Comparing different refractive eye surgeries


Refractive eye surgery has developed enormously in just a few years. Technology has made interventions safer and less invasive, thereby achieving spectacular results in vision improvement.

Before listing the different advantages of each type of intervention, it is necessary to establish the basic underlying concepts. Specifically, refractive surgery is a group of surgical techniques which aim to eliminate or reduce eye defects such as myopia, astigmatism, presbyopia or hyperopia.

When is refractive surgery recommended?

  • When the patient does not suffer from any eye disease.
  • When the patient wants to be free of glasses or contact lenses.
  • When the patient’s ocular refractive error falls within suitable parameters.

It should be noted that no type of refractive surgery is considered universally optimal. The surgeon will examine each patient individually and determine the best procedure on a case by case basis.

Types of refractive eye surgery

  1. PRK (Photorefractive Keratectomy)

Used to correct myopia, astigmatism and hyperopia. It was the very first form of laser eye surgery, and predecessor of the LASIK procedure. Still remains today one of the most frequently performed corrective eye surgery procedures.

PRK shapes the cornea by means of an excimer laser, allowing the light to penetrate the eye and focus it precisely on the retina.

It is an outpatient procedure and is performed in 15 minutes with the help of local anaesthesia. The patient remains awake during the operation, although sometimes an oral sedative is administered.

PRK surgery and LASIK surgery offer very similar results, but post-operative recovery time from the former is slower because the regeneration of epithelial cells needs several days to cover the eye surface.


This technique can be applied to patients with thin corneas.

No risk of corneal layer complications.

The eye intervention is shallower than LASIK.

Lower odds of jeopardising the corneal thickness.


Recovery is slower than LASIK.

It takes more days to notice improved vision.

PRK carries a greater risk of infection, inflammatory episodes, and clouding.

During the initial recovery, the patient may experience more discomfort than if he or she had undergone LASIK.

  1. LASIK (Laser-Assisted in Situ Keratomileusis)

This is today the most common type of laser eye surgery (95% of refractive surgeries) to correct defects such as far-sightedness, near-sightedness and astigmatism.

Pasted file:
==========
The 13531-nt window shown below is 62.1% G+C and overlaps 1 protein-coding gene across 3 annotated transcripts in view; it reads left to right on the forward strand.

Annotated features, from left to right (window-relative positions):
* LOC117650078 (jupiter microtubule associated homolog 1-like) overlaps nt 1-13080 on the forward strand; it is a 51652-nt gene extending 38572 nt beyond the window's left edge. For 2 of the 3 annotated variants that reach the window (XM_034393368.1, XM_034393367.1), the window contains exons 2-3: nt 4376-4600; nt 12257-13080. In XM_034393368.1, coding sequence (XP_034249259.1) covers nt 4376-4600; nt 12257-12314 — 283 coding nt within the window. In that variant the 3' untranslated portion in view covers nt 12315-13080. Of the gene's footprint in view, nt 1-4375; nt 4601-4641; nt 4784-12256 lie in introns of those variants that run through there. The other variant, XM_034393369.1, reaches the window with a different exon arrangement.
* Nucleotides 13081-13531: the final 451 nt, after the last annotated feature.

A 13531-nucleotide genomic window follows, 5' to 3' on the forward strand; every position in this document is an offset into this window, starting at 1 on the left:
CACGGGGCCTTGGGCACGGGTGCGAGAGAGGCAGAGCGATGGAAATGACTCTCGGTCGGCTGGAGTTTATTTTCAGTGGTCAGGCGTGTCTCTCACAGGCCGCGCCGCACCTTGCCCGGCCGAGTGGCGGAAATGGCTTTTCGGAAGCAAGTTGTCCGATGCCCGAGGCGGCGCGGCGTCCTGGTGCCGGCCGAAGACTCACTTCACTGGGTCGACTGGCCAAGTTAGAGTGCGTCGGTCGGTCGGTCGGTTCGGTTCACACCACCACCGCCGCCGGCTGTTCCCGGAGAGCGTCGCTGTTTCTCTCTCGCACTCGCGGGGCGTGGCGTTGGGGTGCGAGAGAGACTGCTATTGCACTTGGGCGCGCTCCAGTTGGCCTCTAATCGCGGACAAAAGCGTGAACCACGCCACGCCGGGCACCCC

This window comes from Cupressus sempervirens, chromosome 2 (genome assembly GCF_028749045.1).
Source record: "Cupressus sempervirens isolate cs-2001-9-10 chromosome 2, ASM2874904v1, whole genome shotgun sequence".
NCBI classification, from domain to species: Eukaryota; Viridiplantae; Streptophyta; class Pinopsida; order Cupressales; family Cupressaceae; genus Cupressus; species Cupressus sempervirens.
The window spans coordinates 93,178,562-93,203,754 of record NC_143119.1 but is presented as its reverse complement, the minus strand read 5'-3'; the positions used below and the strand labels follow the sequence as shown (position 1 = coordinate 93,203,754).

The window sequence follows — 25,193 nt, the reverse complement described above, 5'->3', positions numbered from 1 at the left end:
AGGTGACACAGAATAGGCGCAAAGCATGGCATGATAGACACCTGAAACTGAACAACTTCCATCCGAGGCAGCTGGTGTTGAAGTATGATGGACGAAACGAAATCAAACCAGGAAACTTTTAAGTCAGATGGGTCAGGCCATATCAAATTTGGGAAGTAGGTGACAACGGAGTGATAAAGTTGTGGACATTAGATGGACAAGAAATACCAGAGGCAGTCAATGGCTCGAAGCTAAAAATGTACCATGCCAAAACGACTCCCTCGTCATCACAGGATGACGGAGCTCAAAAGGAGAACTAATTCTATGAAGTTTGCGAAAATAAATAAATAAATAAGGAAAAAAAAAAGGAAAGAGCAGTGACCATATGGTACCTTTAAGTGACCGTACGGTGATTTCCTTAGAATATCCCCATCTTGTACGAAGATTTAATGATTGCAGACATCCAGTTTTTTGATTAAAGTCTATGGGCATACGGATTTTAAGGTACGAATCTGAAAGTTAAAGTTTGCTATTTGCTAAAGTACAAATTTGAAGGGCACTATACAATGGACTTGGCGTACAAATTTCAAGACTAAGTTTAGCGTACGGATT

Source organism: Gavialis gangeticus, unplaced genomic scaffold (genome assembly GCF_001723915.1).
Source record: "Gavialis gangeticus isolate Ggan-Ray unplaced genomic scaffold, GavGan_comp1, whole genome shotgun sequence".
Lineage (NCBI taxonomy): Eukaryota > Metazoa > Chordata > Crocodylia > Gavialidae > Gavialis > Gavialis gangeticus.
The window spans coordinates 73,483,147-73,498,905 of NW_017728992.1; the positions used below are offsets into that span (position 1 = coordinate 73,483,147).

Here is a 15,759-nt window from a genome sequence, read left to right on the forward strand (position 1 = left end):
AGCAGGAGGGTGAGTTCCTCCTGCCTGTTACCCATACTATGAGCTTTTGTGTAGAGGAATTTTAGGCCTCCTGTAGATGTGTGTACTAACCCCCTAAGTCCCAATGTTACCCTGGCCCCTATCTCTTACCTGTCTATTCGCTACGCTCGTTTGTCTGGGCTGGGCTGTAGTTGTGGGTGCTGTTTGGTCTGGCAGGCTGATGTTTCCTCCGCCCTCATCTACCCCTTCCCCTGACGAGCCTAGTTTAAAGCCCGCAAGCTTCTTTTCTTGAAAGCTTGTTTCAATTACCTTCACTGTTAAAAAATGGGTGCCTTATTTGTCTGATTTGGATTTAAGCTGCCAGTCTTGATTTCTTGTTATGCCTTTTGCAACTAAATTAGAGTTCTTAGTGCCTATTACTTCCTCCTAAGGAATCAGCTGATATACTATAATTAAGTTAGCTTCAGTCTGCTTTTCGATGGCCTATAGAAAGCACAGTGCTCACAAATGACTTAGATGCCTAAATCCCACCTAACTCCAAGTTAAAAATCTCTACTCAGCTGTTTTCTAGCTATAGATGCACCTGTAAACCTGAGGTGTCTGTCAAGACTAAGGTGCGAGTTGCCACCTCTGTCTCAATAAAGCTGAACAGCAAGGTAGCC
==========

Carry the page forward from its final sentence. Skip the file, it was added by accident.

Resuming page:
The technique shapes the cornea so that the eye receives light and focuses it properly in the direction of the retina. The goal is to achieve clearer, better quality vision. This procedure takes 15-20 minutes and the results are visible within 24 hours.


A very quick procedure performed with a local anaesthetic.

Outpatient procedure, so it is possible to return home after the operation.

The results are permanent although there may be regressions.

In a day or two the person can return to work without major inconvenience.

The patient recovers a normalized vision very quickly.

The post-operative period typically unfolds smoothly without any issues.


One of the main side effects of this technique is dry eye. During the operation the nerves responsible for producing the tears are temporarily cut, and some studies have shown that they never fully return to their original density.


FEMTOLASIK technology has a huge advantage over LASIK: the initial cut separating the thin layer of the cornea for treatment is made with a laser rather than a blade. This difference allows for greater safety and precision when performing eye correction.

The recovery time after the operation is two to three days, and the procedure is indicated for treating myopia, hyperopia and astigmatism.


The whole process is done by laser.

Lower increase in intraocular pressure and a less dry eye.

Post-operative recovery is faster, and a more stable healing is obtained overall.

  1. ReLEX Smile Technique

This is done by removing a refractive lens through a tiny incision. Only a small amount of corneal tissue is removed with an incision that varies between 2 and 4 mm.

This procedure is much less invasive than the others and reduces some adverse effects such as dry eye or the risk of infection.

The lenticule and the microincision are made with a femtosecond laser. The difference with FEMTOLASIK technology is that it first uses the femtosecond laser to separate corneal tissue before performing the excimer laser correction.


The micro-incision in the cornea is 90% smaller than in other techniques, so most of the corneal layers remain intact.

It carries much lower risks and is therefore highly recommended for people who practice certain sports.


One of the biggest drawbacks is that no subsequent touch-ups can be performed, and if the desired results are not achieved the patient should resort to PRK, LASIK or FEMTOLASIK.

ReLEX Smile is not indicated for people who suffer from hyperopia.

The cost of this technology is higher than FEMTOLASIK, although both achieve similar results.

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